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© Fabrice Chrétien with Ultrapole, colorized by Jean-Marc Panaud
Cellule souche (en jaune) de muscle squelettique partiellement recouverte par la membrane basale, migrant sur une fibre musculaire (en bleu).
Publication : Acta neurologica Scandinavica

Tongue weakness is associated with respiratory failure in patients with severe Guillain-Barré syndrome

Scientific Fields
Diseases
Organisms
Applications
Technique

Published in Acta neurologica Scandinavica - 22 Oct 2008

Orlikowski D, Terzi N, Blumen M, Sharshar T, Raphael JC, Annane D, Lofaso F

Link to Pubmed [PMID] – 18976323

Acta Neurol. Scand. 2009 Jun;119(6):364-70

OBJECTIVE: Swallowing impairment may worsen respiratory weakness and conduct to respiratory complications such as aspiration pneumonia in Guillain-Barré syndrome (GBS). We prospectively evaluate how tongue weakness could be associated to bulbar dysfunction and respiratory weakness in severe GBS patients.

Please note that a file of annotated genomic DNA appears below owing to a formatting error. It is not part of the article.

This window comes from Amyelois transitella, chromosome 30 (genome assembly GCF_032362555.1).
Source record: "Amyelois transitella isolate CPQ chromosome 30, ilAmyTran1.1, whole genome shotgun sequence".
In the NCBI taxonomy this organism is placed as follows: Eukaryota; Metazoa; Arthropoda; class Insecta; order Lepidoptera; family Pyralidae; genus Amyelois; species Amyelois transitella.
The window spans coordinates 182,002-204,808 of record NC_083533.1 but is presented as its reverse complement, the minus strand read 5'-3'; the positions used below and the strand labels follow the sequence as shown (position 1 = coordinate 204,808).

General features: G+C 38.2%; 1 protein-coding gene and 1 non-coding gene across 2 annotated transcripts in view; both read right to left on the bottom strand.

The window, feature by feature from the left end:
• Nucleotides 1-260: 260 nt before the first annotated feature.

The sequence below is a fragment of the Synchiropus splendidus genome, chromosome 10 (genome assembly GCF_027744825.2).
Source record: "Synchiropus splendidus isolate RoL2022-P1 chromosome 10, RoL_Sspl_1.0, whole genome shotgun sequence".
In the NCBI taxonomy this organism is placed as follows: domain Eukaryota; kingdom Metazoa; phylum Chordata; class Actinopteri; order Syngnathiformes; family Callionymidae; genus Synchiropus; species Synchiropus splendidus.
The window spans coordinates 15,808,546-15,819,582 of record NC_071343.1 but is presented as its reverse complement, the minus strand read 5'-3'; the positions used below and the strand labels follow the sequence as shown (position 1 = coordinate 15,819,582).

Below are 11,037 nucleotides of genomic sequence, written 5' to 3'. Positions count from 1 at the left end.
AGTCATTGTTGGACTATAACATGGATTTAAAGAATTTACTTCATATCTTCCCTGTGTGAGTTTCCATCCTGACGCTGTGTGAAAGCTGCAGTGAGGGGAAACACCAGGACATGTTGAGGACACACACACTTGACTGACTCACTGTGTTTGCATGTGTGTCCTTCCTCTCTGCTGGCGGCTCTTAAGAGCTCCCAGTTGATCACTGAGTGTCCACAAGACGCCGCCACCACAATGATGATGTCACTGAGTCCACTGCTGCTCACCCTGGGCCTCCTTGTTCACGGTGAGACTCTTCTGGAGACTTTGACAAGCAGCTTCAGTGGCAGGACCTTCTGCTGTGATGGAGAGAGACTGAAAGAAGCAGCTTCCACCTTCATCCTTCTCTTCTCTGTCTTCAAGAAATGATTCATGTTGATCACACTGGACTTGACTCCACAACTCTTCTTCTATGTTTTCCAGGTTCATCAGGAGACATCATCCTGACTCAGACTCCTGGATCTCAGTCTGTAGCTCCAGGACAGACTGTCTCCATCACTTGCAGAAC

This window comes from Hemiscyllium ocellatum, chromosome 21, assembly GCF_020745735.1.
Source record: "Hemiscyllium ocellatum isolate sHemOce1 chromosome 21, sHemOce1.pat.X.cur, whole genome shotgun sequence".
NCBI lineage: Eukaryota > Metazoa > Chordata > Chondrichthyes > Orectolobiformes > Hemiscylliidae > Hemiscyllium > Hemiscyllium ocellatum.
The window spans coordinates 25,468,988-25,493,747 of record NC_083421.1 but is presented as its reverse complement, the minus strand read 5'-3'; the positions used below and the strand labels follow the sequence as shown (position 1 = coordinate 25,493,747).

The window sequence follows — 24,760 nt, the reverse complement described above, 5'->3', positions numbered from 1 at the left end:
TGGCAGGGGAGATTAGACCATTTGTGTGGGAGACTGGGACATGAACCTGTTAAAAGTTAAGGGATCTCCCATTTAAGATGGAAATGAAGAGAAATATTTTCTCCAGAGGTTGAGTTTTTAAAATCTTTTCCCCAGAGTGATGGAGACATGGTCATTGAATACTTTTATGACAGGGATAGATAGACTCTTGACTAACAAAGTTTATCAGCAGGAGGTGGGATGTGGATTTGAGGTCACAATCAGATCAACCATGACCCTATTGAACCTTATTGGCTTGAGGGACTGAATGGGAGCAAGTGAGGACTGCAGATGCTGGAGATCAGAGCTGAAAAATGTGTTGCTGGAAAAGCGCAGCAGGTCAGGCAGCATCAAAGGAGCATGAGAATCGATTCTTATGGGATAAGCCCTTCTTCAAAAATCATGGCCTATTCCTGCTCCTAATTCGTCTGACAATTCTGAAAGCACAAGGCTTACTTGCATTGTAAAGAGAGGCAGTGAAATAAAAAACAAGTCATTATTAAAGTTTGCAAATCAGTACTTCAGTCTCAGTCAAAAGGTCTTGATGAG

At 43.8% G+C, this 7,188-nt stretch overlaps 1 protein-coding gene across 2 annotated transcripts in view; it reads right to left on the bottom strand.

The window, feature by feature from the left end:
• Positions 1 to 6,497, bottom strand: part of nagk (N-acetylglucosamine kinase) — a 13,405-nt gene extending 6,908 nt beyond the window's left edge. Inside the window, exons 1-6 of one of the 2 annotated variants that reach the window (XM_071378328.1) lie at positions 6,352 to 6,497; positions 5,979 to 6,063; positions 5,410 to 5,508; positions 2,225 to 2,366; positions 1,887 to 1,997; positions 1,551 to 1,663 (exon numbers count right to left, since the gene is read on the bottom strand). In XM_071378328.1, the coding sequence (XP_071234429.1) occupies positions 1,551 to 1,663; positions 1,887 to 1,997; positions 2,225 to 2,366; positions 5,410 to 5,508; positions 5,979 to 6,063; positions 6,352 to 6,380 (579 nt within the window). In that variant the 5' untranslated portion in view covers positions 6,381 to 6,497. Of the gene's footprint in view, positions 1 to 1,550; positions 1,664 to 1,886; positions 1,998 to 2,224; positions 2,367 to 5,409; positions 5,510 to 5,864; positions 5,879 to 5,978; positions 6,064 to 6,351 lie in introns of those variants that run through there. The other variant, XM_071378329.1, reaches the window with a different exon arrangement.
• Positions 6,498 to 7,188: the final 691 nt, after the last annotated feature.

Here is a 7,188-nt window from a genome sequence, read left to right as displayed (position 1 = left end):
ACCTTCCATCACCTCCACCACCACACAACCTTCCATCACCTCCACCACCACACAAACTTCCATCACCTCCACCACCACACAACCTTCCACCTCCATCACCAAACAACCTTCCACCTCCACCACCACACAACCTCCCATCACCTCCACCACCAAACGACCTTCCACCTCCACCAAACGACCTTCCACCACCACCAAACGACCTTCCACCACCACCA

MEASUREMENTS AND MAIN RESULTS: Tongue strength, dysphagia and respiratory parameters were measured in 16 GBS patients at intensive care unit (ICU) admission and discharge and in seven controls. Tongue strength was decreased in the GBS patients compared with the controls. At admission, patients with dysphagia and those requiring mechanical ventilation (MV) had greater tongue weakness. All the patients with initial tongue strength <150 g required MV during ICU stay. Tongue strength correlated significantly with respiratory parameters.

CONCLUSION: This study confirms the strong association between bulbar and respiratory dysfunction in GBS admitted to ICU. Tongue weakness may be present in GBS, especially during the phase of increasing paralysis, and resolves during the recovery phase. Tongue strength and indices of global and respiratory strength vary in parallel throughout the course of GBS. Further studies are needed to assess if, when used in combination with other respiratory tests, tongue strength measurement could contribute to identify patients at high risk for respiratory complications.

http://www.ncbi.nlm.nih.gov/pubmed/18976323